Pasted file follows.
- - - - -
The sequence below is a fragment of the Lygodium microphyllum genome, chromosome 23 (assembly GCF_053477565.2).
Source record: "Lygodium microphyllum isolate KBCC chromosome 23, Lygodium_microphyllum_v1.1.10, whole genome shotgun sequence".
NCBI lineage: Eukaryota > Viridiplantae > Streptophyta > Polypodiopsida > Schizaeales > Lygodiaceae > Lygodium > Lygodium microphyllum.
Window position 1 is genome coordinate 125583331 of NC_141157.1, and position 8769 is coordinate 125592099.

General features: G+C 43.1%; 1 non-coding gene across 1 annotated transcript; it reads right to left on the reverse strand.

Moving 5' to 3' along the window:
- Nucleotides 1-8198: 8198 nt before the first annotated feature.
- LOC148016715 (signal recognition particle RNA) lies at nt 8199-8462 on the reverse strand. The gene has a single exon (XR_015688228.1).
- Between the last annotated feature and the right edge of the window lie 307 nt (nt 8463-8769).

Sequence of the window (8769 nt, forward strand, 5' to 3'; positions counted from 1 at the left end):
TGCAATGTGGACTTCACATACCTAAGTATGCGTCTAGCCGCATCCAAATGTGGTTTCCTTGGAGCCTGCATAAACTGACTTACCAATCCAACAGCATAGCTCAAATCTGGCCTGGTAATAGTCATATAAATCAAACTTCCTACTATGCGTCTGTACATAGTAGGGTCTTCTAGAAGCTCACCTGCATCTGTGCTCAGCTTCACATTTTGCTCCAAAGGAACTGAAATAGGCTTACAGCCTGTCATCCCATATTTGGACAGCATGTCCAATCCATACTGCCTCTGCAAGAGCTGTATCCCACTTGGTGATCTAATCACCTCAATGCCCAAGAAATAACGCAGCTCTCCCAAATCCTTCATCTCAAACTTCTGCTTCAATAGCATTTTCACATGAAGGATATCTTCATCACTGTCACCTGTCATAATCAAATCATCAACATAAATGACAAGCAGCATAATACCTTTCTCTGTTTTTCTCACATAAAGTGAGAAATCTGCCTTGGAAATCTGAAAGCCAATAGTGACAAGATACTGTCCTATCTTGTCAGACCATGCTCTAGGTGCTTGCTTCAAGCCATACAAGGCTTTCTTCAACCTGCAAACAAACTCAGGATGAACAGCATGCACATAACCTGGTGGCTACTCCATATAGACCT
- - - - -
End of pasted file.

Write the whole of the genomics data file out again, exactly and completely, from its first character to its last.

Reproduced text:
The sequence below is a fragment of the Lygodium microphyllum genome, chromosome 23 (assembly GCF_053477565.2).
Source record: "Lygodium microphyllum isolate KBCC chromosome 23, Lygodium_microphyllum_v1.1.10, whole genome shotgun sequence".
NCBI lineage: Eukaryota > Viridiplantae > Streptophyta > Polypodiopsida > Schizaeales > Lygodiaceae > Lygodium > Lygodium microphyllum.
Window position 1 is genome coordinate 125583331 of NC_141157.1, and position 8769 is coordinate 125592099.

General features: G+C 43.1%; 1 non-coding gene across 1 annotated transcript; it reads right to left on the reverse strand.

Moving 5' to 3' along the window:
- Nucleotides 1-8198: 8198 nt before the first annotated feature.
- LOC148016715 (signal recognition particle RNA) lies at nt 8199-8462 on the reverse strand. The gene has a single exon (XR_015688228.1).
- Between the last annotated feature and the right edge of the window lie 307 nt (nt 8463-8769).

Sequence of the window (8769 nt, forward strand, 5' to 3'; positions counted from 1 at the left end):
TGCAATGTGGACTTCACATACCTAAGTATGCGTCTAGCCGCATCCAAATGTGGTTTCCTTGGAGCCTGCATAAACTGACTTACCAATCCAACAGCATAGCTCAAATCTGGCCTGGTAATAGTCATATAAATCAAACTTCCTACTATGCGTCTGTACATAGTAGGGTCTTCTAGAAGCTCACCTGCATCTGTGCTCAGCTTCACATTTTGCTCCAAAGGAACTGAAATAGGCTTACAGCCTGTCATCCCATATTTGGACAGCATGTCCAATCCATACTGCCTCTGCAAGAGCTGTATCCCACTTGGTGATCTAATCACCTCAATGCCCAAGAAATAACGCAGCTCTCCCAAATCCTTCATCTCAAACTTCTGCTTCAATAGCATTTTCACATGAAGGATATCTTCATCACTGTCACCTGTCATAATCAAATCATCAACATAAATGACAAGCAGCATAATACCTTTCTCTGTTTTTCTCACATAAAGTGAGAAATCTGCCTTGGAAATCTGAAAGCCAATAGTGACAAGATACTGTCCTATCTTGTCAGACCATGCTCTAGGTGCTTGCTTCAAGCCATACAAGGCTTTCTTCAACCTGCAAACAAACTCAGGATGAACAGCATGCACATAACCTGGTGGCTACTCCATATAGACCT